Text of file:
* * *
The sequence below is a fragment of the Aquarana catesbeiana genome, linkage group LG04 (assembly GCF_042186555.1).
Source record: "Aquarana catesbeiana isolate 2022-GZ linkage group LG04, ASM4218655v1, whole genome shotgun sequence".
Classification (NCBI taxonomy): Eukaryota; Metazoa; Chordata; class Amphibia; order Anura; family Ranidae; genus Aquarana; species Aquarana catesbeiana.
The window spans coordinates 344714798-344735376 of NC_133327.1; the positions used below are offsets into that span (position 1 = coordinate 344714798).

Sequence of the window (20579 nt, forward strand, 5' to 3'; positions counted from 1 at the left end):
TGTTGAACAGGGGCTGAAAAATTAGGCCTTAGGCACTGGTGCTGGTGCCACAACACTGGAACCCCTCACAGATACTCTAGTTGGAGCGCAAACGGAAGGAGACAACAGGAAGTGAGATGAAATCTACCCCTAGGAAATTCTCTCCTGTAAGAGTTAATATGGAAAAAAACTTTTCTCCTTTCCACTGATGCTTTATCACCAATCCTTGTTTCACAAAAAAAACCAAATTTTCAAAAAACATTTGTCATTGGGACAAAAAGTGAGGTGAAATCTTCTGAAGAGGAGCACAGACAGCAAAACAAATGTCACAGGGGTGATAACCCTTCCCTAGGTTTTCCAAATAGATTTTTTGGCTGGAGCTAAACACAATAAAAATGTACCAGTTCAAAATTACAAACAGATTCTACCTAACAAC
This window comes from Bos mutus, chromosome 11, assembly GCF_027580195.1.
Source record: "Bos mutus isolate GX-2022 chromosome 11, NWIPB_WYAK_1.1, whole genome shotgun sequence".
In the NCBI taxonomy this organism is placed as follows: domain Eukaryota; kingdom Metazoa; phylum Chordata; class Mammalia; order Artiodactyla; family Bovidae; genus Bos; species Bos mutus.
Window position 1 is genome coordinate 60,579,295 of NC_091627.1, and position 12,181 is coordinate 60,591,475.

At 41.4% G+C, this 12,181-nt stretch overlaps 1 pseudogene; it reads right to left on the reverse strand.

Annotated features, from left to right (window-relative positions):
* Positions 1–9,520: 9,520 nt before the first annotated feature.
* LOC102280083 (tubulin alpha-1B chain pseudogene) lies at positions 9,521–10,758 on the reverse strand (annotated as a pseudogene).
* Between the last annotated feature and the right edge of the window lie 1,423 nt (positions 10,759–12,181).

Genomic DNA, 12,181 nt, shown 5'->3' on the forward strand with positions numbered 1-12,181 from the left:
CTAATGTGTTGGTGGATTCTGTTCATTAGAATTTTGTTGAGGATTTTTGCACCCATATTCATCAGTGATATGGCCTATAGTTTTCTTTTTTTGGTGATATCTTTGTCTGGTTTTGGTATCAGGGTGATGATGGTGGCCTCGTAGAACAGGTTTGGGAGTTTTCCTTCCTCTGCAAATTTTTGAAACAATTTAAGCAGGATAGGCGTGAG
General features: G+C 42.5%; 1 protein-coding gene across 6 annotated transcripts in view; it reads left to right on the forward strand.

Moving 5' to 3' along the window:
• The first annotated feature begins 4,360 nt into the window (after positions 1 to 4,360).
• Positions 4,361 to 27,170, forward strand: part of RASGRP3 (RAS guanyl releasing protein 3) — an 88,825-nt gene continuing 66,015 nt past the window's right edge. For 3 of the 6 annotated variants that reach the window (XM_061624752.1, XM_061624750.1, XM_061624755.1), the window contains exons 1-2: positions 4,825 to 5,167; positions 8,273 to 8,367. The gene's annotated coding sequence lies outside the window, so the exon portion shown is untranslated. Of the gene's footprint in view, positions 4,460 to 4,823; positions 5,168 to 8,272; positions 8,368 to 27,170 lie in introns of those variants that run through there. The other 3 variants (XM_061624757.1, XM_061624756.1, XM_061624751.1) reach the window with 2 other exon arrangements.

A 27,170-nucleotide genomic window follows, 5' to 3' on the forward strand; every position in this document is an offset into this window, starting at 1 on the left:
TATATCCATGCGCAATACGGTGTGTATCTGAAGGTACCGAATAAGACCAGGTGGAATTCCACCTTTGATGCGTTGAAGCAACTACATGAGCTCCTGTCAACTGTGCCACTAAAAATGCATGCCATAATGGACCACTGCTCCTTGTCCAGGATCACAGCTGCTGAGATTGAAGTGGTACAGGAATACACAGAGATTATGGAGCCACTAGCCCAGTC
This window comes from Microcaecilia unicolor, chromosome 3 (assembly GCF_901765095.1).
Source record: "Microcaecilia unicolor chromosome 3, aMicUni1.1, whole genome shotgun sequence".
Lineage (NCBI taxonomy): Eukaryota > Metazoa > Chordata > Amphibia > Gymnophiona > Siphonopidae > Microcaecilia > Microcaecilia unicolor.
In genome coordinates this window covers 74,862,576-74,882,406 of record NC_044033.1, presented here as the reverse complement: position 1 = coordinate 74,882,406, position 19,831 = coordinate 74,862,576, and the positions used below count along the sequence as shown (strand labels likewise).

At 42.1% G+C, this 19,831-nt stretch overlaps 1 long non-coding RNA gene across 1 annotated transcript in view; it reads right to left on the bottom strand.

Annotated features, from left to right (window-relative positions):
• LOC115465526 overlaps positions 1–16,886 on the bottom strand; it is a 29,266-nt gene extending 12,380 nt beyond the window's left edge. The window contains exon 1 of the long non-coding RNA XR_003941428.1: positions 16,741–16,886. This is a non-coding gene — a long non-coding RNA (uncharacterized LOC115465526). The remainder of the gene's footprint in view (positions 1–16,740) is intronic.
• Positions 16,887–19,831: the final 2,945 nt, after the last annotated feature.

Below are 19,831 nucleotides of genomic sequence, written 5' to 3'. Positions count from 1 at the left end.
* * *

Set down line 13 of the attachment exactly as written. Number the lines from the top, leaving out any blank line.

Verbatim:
* Positions 1–9,520: 9,520 nt before the first annotated feature.